This easy recipe uses the peel from blood oranges along with sugar to create a delicious no-cook syrup that you can use to zhuzh up everything from plain yogurt to sparkling water.
About Blood Oranges
Blood Oranges are reddy orange on the outside, with segments that range from pinky-orange to almost maroon. They’re a little bit sweeter than regular oranges, with some describing them as having raspberry notes.
Blood oranges are usually available from December to May in North America. If you aren’t able to find blood oranges, you could use other oranges to make this. We haven’t tried it yet, but a mix of lemon and orange would likely be quite awesome as well.
We adapted this recipe from Serious Eats, Fresh Lemon Syrup Recipe. While the process is identical, lemons are more acidic than blood oranges, so using lemons creates more syrup with less fruit.
Making the Syrup
This recipe only uses the rinds from the oranges. To use up the rest of the orange, you could either juice it and drink the juice, or make Blood Orange Breakfast Salad.
Once you have the orange rinds, put them in a glass or ceramic bowl and stir in the sugar. Let the rind/syrup mixture sit on the counter, stirring occasionally. After about 4 hours, strain the oranges in a large sieve, pressing them to get as much liquid out as possible. You can leave this for longer than 4 hours, up to about 8, but don’t leave it too long or it will taste bitter.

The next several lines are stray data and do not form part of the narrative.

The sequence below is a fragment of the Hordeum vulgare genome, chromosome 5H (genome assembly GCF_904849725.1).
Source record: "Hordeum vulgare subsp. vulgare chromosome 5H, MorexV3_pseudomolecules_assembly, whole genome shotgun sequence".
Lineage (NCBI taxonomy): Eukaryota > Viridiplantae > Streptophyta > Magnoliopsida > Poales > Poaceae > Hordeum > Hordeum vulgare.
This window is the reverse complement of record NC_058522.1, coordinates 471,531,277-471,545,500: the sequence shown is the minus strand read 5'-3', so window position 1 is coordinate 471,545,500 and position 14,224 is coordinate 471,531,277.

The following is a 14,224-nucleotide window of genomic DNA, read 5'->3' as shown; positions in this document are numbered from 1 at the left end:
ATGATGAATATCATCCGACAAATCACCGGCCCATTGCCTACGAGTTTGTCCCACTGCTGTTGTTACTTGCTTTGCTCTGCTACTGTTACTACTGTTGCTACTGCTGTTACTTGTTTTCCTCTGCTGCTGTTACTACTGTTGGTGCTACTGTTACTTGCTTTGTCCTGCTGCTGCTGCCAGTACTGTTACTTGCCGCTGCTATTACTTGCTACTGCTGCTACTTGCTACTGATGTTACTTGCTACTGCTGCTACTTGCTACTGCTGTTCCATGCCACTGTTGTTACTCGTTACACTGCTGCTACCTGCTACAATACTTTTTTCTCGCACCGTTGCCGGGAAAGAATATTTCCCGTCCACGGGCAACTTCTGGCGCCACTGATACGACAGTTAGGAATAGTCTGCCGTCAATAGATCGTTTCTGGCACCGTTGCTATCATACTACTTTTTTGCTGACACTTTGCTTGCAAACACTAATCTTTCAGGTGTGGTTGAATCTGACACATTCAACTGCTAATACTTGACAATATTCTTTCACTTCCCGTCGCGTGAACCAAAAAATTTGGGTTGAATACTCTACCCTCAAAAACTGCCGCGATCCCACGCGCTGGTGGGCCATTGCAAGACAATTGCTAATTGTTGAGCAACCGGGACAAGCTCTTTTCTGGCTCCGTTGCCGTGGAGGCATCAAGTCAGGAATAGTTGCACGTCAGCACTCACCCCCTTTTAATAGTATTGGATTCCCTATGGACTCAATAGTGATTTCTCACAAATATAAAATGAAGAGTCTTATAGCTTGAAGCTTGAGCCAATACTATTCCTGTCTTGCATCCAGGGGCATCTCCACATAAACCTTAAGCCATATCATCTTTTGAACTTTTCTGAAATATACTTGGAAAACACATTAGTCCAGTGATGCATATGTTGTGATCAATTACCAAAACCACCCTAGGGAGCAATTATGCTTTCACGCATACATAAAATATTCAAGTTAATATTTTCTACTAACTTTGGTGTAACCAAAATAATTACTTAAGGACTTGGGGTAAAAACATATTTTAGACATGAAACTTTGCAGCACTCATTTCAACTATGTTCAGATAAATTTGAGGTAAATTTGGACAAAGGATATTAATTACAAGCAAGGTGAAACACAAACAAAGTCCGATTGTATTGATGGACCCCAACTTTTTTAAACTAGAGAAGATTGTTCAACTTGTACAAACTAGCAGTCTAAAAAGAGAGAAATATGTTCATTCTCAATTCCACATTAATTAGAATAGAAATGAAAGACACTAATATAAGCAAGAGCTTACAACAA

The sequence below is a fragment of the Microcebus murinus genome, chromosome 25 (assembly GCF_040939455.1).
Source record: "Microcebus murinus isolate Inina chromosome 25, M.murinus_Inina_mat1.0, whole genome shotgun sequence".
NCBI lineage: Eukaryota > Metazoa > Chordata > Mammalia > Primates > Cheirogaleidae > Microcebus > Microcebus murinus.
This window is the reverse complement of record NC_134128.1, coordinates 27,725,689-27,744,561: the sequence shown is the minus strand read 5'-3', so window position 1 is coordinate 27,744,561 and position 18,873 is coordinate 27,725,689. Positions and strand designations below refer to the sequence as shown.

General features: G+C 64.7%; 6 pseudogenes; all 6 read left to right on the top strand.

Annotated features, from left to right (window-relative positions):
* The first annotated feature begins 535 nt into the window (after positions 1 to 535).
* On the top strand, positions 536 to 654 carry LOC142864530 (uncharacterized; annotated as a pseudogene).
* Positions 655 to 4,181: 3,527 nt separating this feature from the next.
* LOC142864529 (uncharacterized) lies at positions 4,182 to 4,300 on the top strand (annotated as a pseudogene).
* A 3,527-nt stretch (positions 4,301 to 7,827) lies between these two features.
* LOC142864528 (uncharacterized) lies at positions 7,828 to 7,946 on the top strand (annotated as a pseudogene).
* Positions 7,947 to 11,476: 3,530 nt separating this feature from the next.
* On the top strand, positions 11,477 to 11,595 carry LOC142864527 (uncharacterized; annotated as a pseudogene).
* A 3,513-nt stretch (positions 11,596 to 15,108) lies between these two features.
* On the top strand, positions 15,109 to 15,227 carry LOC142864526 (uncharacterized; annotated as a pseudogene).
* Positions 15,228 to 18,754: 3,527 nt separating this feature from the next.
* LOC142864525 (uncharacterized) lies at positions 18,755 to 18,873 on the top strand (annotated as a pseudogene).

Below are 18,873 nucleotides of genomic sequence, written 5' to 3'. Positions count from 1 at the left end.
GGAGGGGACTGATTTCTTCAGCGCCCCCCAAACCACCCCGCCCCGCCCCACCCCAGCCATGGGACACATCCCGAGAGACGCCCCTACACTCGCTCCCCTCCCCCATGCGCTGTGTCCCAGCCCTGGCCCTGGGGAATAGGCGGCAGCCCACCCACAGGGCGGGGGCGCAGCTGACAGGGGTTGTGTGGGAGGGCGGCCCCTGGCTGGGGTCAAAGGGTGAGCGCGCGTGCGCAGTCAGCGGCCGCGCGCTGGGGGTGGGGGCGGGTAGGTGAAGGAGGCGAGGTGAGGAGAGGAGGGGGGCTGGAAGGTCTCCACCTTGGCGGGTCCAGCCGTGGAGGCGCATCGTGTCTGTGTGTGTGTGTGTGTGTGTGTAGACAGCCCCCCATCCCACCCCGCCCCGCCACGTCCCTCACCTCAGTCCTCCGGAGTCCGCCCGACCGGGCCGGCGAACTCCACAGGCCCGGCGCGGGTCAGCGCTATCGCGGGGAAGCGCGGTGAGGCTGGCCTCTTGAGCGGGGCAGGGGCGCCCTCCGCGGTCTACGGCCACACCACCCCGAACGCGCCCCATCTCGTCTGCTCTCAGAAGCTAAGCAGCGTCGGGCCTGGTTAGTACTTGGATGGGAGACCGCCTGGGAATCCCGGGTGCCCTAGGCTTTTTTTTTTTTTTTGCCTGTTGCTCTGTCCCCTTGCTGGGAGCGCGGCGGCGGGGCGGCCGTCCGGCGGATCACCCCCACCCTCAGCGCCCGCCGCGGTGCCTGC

Using the Syrup
- Perk up plain yogurt with a teaspoon or two of syrup
- Drizzle a little blood orange syrup over vanilla or chocolate ice cream
- Stir a teaspoon or two into sparkling water or ginger ale to make a festive beverage
- Use it to garnish Blood Orange and Carrot Cheesecake
Printable Recipe Card
No Cook Blood Orange Syrup
- 6 cups blood orange peels
- 1 cup white sugar (If vegan, check to ensure that the sugar is vegan.)
- Toss the peels and sugar together in a medium-sized bowl. Let sit on the counter, stirring occasionally, for about 4 hours, or up to about 8 hours. Using a fine sieve, strain out the peels, reserving the syrup. Makes a scant 1/2 cup of syrup.
StorageThis will keep in the fridge for at least a week, if not longer.
Nutritional InformationNutrition information is an estimate only.
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